Hence, PS’s over-protectionism of the ‘ultra-stable’ boundaries of the discipline (a term he does not particularly like, but which he uses to paraphrase ‘the self-referentially closed system of architectural communications’) is questionable. He is adamant about architecture as a ‘distinct’, ‘autonomous’ system of communications that should ‘abstain from importing theoretical resources from other discourses’. Consequently, he states that ‘the discourse thus protects the integrity of architecture by means of boundary management, denouncing incursions from neighbours such as engineers and artists who threaten to invade and blur the boundary and distinctiveness of architecture’; or that ‘any practice that is trying to heed this call [redefine architecture’s boundaries from the outside] is running up against a brick wall’.
‘The blurring of disciplinary boundaries is an idea rather than a reality’ claims PS. But why not follow that idea up? Architecture must evolve vertically but also horizontally. Boundaries can be blurred from the inside out, not only from the outside in, creating new interfaces, intrafaces. In some instances, architecture may even totally shift to new territories. The same way that the drawing, for example, has migrated from paper to code. Although loosing Vitruvius’ firmitas, and introducing stylistic fluidity, liquidity, fieldness, malleability, swarming, morphing etc., AoA fails to describe architecture itself as fluid, as migratory. Such extreme stiffness may function as conceptual aid for the formulation of AoA. But is it a beautiful theory?
With ‘brick wall’ boundaries, PS describes a super-static gestalt of the discipline. Fixed. This sounds surprisingly antiquated. But I almost forgot about the autobiographical nature of AoA. It is about PS’s particular vantage point. Considering how much time PS spends in the air at 30 000 ft, it must feel reassuring to know that something you really, really care about – and PS certainly does care about architecture – has some sort of solidity.
Author: Dr. Marjan Colletti (*1972, Bozen) is an architect, teacher, researcher and theorist. He studied at Innsbruck University and the Bartlett School of Architecture, UCL in London where he also completed his PhD by Design. He teaches the diploma/master Unit20 at the Bartlett and taught the diploma unit10 at University of Westminster. Furthermore he has been guest-professor at several schools in Europe (Innsbruck, Oslo, Copenhagen, Paris), the US (UCLA, UTA) and Asia (Taiwan). He was editor of the Architectural Design 80th anniversary edition on Exuberance.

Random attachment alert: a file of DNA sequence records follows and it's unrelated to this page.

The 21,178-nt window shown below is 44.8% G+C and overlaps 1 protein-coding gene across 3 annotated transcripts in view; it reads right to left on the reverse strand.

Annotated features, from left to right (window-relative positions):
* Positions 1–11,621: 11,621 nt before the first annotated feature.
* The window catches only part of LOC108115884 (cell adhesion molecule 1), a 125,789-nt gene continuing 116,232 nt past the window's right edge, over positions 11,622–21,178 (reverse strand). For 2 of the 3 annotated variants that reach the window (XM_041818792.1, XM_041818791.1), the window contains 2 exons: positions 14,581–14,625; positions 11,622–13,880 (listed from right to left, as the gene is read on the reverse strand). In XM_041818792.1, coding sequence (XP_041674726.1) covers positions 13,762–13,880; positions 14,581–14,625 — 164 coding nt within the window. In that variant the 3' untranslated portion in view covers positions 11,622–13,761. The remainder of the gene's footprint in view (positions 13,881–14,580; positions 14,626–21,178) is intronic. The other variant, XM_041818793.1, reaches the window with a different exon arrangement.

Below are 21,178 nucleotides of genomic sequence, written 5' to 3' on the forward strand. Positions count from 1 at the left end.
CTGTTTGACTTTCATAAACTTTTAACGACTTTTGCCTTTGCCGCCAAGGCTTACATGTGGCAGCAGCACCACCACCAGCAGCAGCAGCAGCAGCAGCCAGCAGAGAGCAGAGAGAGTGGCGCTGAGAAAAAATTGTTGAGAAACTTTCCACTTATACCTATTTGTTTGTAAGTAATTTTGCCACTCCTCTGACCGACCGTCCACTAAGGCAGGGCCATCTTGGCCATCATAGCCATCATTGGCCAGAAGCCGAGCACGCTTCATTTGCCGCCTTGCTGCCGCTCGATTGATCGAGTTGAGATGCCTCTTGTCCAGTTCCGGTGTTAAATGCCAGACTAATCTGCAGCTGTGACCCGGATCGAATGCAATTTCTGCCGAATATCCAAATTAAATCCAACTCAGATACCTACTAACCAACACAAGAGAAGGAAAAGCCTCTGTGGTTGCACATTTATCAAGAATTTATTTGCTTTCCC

1 Naserümpfen = to sniff at something.
2 To the insider, this tells you a story about the real competitiveness, secret affinities and assumed incompatibilities between the two schools of architecture. In 2007 a slightly ‘staged’ Bloomsbury clash happened at Innsbruck University during a final crit of Patrik Schumacher’s parametric students and the more digital Baroque students of my studio as guest-professor at the same institute.
3 Just because I am affiliated with the Bartlett School of Architecture and the University of Westminster in London.
4 Some of these pre-launch public performances and texts are hard-core: Eric Owen Moss’ response to PS’s SCI-Arc lecture for example is sensational and some of the conversations during a day-long event at the AA coinciding with the book launch are entertaining.
5 www.aaschool.ac.uk//VIDEO/lecture. php?ID=1513
6 I have heard this plenty of times. For example Wolf D. Prix in conversation with PS.
7 From Wikipedia. More from http://evolution. berkeley.edu/evosite/evo101/VC1dParapatric. shtml accessed 18 June 2011: ‘In parapatric speciation there is no specific extrinsic barrier to gene flow. The population is continuous, but nonetheless, the population does not mate randomly. Individuals are more likely to mate with their geographic neighbors than with individuals in a different part of the population’s range. In this mode, divergence may happen because of reduced gene flow within the population and varying selection pressures across the population’s range.’
8 PS in conversation with Eric Owen Moss in Debating Fundamentals: www.aaschool.ac.uk//VIDEO/lecture. php?ID=1505, accessed 18 June, 2011.
9 p. 435. His Italics and Bold.
10 ‘The group of avant-garde designers who teach and theorise while trying to build their independent design studio is perhaps the hard core of what we understand to be the avant-garde segment of the discipline.’ P. 104. And: ‘Instead the discipline relies on two substitutes for explicitly institutionalized research: high profile architecture schools and practicing avant-garde architects.’ P. 133.
11 www.bartlett.ucl.ac.uk/general/admissions/ history.htm. Accessed 18 June, 2011. The 7 schools are Architecture, Construction & Project Management, Development Planning Unit, Graduate Studies, Planning, UCL Centre for Advanced Spatial Analysis, UCL Energy Institute.
12 Most of the architectural schools in the United Kingdom are based on design unit or studio systems. Clusters of 14 – 20 students supervised by 1 – 3 design tutors who have the freedom to decide on the brief, trajectory, theoretical context, field trip etc. of their group. Such freedom comes with responsibility: to present and defend their students’ work. The pride and anxiety of such presentation escalates at the end of the year during portfolio reviews also called final tables. Further tension builds up during external examinations, where a group of architects, representing the professional boards, visit schools to examine the students (and the teaching staff).
13 See marcosandmarjan, Interfaces/Intrafaces, Wien/NewYork 2005.